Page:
Whipping cream and half-and-half are both fresh, fluid dairy products that are processed before milk is homogenized, but they vary in their taste, texture and use. You can usually substitute whipping cream for half-and-half, especially if you dilute it with milk, but the results are mixed when half-and-half stands in for whipping cream.
The main difference between whipping cream and half-and-half lies in the ingredients. Whipping cream is the creamy layer that rises to the top of whole, non-homogenized milk. It contains between 35 and 38 percent milk fat. One cup of whipping cream has 821 calories, 88 grams of fat, and 70 percent of the recommended daily allowance of vitamin A. Half-and-half is a combination of cream and whole milk. It contains around 11 percent milk fat. Half-and-half has 315 calories, 28 grams of fat and 25 percent of the daily recommended allowance of calcium. It contains only 17 percent of the daily value of vitamin A.
Whipping cream has a slightly yellow appearance and a thick, creamy texture. It's almost thick enough to coat a spoon and it tastes velvety and rich. Half-and-half is thinner and paler in color. It tastes creamier than milk, but lacks the richness of cream.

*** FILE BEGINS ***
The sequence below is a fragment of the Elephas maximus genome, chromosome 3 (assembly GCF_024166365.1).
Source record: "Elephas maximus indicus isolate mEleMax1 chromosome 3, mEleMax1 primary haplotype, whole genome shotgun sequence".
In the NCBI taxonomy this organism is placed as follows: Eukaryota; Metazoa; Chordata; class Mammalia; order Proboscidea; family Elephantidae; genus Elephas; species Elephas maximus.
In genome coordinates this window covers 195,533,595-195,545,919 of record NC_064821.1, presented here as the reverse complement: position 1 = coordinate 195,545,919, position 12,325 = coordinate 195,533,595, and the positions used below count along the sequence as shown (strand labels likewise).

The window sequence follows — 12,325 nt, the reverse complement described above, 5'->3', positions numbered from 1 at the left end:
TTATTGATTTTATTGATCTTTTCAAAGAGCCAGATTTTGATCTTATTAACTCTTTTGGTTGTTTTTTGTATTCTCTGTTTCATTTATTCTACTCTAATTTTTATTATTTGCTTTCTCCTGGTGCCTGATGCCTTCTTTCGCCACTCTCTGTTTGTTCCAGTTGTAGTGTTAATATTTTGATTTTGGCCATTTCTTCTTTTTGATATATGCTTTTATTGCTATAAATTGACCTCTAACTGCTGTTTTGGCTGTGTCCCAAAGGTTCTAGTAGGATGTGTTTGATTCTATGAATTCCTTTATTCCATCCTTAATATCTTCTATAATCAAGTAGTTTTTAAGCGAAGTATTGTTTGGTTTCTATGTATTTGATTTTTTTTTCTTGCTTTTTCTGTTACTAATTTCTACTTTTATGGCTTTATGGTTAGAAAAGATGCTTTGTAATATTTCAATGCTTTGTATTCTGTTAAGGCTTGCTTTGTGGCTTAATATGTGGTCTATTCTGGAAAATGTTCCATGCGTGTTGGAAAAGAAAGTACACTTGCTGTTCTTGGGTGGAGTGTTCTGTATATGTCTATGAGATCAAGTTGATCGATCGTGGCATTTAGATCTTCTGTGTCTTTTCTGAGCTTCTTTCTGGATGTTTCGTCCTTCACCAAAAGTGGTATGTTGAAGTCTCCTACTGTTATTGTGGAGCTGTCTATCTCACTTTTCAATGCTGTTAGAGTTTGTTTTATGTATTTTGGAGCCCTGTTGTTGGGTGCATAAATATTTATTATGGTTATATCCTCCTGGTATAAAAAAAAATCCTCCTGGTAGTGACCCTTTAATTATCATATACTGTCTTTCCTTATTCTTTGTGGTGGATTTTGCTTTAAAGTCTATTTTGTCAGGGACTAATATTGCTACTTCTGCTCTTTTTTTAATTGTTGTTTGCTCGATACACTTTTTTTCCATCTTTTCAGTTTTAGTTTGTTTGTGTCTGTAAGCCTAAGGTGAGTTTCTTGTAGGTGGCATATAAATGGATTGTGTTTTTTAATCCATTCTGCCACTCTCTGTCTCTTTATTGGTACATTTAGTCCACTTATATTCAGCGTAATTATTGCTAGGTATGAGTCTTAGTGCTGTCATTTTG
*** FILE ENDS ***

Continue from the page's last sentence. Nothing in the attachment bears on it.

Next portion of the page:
When whipped, whipping cream doubles in volume, creating a light, fluffy product, suitable for using as a frosting or a topping. Half-and-half cannot be whipped, but it is ideal for adding a slightly creamy texture. Whipping cream works best in homemade ice cream, sauces, such as caramel or ganache, and creamy, savory dishes, such as fettucinne Alfredo, because it's less likely to curdle during cooking. Half-and-half is the best choice when you want a creamy flavor, without the cloying richness of whipping cream. Add it to coffee, tea or fruit or pour a bit over oatmeal or granola, along with some milk.
Both whipping cream and half-and-half are highly perishable. Store them in a refrigerator set at 40 degrees Fahrenheit and use them within five days of the use-by date on the package. Foods made with whipping cream and half-and-half should be refrigerated promptly. Don't add warm or lukewarm dairy products to a container containing cold whipping cream or half-and-half.
- The Kitchn: What's the Difference? Half-and-Half, Light Cream, Heavy Cream and Whipping Cream
- Joy of Baking: Cream
- Clemson University Extension: Safe Handling of Milk & Dairy Products
- Self: Nutrition Data: Cream, Fluid, Half and Half
- Self: Nutrition Data: Cream, Fluid, Heavy Whipping
- The Atomic Kitchen: Going Curdless: Tips to Avoid Curdling
Julie Christensen is a food writer, caterer, and mom-chef. She's the creator of MarmaladeMom.org, dedicated to family fun and delicious food, and released a book titled "More Than Pot Roast: Fast, Fresh Slow Cooker Recipes."